Sun. Sep 27th, 2020

Man Utd

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Man United are being punished for their European run in Premier League season

4 min read

When Manchester United’s players sat dejected on the pitch in Cologne in mid-August, their 2019/20 season finally over after 61 games, they wouldn’t have found much comfort in the thought that most of their Premier League rivals were already back in pre-season training, preparing for another campaign of breakneck intensity.

As United’s weary squad jetted away for their holidays, players at other Premier League clubs had already replenished their own stocks of Vitamin D and were back at training grounds up and down the country. It was a significant head start for those clubs who didn’t end the season with European football in Germany or Portugal.

To make matters worse the time when United returned to pre-season coincided with an international break as poorly timed as a Paul Scholes tackle.

So all in all this was a summer when United needed everything to go smoothly to give them the best chance of hitting the ground running against Crystal Palace on September 19.

Everything going smoothly didn’t include captain Harry Maguire ending up in court in Greece, Paul Pogba testing positive for Covid-19, Mason Greenwood apologising for making the front page of the papers twice in a week and Aaron Wan-Bissaka having to quarantine after returning from his holiday.

With a week to go Ole Gunnar Solskjaer has to somehow knit a team together to face Palace when some of his key players will only start training with the rest of the squad this week.

Some of those issues to affect United this summer are of course self-inflicted, but the limited time they’ve been given to prepare for the new season is basically punishing them (and Manchester City) for being successful in Europe last season. Given that the league has to play catch-up after a three-month suspension last year during the peak of the pandemic there may have been no alternative, but that doesn’t make it any fairer.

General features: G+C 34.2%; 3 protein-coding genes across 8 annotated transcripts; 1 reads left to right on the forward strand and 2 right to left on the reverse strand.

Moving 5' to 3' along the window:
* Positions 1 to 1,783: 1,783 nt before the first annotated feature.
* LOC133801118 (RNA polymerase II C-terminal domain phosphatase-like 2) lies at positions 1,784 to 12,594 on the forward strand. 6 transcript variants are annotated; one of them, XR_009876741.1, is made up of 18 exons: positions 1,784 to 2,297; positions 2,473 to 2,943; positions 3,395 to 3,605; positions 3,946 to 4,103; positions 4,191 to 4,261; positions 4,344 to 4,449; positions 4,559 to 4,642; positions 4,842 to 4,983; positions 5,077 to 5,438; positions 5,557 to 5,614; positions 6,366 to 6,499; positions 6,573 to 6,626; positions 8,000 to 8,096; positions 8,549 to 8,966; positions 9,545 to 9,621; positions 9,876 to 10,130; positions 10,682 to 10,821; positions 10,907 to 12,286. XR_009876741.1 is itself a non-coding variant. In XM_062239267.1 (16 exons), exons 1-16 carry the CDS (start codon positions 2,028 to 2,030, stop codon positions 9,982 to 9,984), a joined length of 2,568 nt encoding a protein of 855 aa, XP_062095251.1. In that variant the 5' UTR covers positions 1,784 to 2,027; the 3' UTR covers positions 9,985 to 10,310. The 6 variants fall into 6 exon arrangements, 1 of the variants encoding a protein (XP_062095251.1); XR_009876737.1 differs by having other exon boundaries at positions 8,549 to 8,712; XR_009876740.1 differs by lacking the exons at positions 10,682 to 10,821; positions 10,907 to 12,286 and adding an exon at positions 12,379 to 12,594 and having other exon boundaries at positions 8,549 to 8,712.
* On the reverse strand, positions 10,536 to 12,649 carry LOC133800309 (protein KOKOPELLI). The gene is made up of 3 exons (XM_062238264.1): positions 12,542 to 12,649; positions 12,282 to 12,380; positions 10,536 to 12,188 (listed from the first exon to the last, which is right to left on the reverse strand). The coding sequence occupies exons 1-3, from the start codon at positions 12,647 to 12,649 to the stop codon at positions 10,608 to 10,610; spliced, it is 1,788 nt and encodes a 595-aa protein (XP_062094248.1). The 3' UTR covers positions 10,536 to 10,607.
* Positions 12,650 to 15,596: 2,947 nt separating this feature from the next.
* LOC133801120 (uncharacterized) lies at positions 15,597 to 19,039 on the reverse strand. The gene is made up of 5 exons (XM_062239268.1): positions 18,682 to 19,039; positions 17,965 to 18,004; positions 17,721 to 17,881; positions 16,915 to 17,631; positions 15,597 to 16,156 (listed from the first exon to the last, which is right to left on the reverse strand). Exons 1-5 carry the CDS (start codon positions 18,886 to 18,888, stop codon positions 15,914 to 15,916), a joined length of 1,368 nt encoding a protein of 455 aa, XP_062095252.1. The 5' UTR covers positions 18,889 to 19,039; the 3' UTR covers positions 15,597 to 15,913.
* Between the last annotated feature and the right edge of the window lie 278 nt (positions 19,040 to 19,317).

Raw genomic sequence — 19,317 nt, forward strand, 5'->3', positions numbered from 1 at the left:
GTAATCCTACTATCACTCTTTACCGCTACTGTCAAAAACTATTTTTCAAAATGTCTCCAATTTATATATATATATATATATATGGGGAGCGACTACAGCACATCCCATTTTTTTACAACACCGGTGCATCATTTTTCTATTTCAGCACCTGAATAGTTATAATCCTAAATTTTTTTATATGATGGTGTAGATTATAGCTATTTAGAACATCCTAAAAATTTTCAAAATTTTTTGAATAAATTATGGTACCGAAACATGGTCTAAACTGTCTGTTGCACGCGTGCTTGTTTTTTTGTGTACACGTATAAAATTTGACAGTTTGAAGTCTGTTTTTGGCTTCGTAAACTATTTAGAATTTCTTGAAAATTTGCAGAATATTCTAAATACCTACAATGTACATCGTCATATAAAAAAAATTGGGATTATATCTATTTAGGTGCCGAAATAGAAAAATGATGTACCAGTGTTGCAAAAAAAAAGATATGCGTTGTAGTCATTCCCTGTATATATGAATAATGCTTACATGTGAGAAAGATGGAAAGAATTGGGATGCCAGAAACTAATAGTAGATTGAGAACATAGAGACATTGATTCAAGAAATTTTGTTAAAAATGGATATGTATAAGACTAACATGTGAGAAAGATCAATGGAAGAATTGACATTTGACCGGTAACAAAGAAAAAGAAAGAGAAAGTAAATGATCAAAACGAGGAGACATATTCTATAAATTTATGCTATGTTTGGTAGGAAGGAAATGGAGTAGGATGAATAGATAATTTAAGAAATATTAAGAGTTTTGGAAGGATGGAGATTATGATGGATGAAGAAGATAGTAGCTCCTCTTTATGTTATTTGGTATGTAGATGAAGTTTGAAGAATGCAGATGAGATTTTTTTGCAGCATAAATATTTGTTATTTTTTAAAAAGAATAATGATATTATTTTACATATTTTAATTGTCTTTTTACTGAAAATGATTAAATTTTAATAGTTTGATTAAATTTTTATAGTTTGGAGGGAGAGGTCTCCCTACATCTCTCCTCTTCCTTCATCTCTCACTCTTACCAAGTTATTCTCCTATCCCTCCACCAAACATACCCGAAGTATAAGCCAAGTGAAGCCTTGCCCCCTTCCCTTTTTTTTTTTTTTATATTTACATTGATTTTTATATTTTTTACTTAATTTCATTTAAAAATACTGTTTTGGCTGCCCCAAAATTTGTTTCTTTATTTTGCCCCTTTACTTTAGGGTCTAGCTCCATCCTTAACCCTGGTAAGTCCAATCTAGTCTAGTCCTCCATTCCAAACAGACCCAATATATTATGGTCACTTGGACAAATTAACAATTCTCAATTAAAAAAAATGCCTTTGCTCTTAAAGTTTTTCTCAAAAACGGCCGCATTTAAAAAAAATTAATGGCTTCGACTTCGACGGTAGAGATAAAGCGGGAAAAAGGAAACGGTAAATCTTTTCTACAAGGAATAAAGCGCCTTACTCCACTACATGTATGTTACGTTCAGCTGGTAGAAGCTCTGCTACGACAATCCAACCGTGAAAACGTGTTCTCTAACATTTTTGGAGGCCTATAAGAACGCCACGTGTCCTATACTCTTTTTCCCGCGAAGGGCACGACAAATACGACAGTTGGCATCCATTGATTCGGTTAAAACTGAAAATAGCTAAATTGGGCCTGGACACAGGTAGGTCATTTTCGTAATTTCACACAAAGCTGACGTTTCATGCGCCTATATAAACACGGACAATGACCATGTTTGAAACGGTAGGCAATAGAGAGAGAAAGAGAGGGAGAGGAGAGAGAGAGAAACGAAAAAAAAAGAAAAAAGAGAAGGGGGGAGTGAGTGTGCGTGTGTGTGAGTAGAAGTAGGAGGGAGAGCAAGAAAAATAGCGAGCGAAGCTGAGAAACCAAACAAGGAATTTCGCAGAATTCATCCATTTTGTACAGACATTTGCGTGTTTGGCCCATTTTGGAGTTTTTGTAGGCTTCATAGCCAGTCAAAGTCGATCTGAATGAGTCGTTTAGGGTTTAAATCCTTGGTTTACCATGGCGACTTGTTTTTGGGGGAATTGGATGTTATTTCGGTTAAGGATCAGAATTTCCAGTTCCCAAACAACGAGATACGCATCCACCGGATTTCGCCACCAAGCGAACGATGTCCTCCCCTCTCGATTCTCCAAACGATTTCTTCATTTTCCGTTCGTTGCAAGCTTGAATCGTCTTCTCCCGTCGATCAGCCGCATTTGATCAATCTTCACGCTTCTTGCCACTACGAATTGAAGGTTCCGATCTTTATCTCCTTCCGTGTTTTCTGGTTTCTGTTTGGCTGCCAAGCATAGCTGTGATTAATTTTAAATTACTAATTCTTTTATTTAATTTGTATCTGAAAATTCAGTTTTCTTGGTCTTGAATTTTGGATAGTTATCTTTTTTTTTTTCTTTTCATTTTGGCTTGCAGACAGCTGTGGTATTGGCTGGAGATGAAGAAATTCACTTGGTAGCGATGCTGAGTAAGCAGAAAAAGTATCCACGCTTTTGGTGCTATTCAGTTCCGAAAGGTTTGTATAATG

The side Solskjaer had to pick to face Aston Villa on Saturday in the club’s only pre-season friendly showed how badly his resources were stretched right now, with Marcus Rashford continuing to nurse an ankle injury as well.

Luke Shaw put the stilted nature of pre-season into context at the weekend, when he revealed the first day of training saw just four players report into Carrington. That was only two-and-a-half weeks before the start of the season.

It will be fascinating to see what sort of side Solskjaer can piece together for this weekend and the varying levels of fitness they will have.

Wan-Bissaka only returned to Carrington for the first time on Monday morning, giving him just a few days of training to be ready if he wants to feature against his old club.

Solskjaer has already named Pogba as a doubt after his positive test meant he missed the internationals with France and only returned to Carrington at the back end of last week.

With Pogba out Solskjaer will be desperate to start Bruno Fernandes, but his first session with the rest of the squad will only arrive today, having rushed back to the UK to beat new quarantine restrictions from Portugal. Fernandes did play twice for Portugal in the Nations League, which will help his fitness, but he remained in the country for the rest of last week for the birth of his second child.

The picture in United’s midfield is further complicated by the fact Nemanja Matic and Fred also only returned to Carrington on Monday, as did Juan Mata.

Further forward Greenwood had to initially train on his own as part of the induction back into the United bubble, after breaking Covid-19 guidelines while on England duty. He will be back within the group this week and could feature, especially if Rashford continues to be struggling with his ankle.

All in all there are plenty of headaches for Solskjaer to contend with this week and the team he is able to pick against Palace will be instructive. There will be limited time to work on tactical plans once the season is underway, with United’s schedule set to feature two games a week almost every week this season.

In contrast to United’s issues, some of their rivals have had it much easier this summer. Chelsea have had a longer period of training and have been aggressive in the transfer market. Liverpool have played four pre-season games, have been in training for a month and none of their front three went away on international duty.

The cards are stacked against United in the early weeks of the season. Perhaps they can use that as an extra source of motivation.

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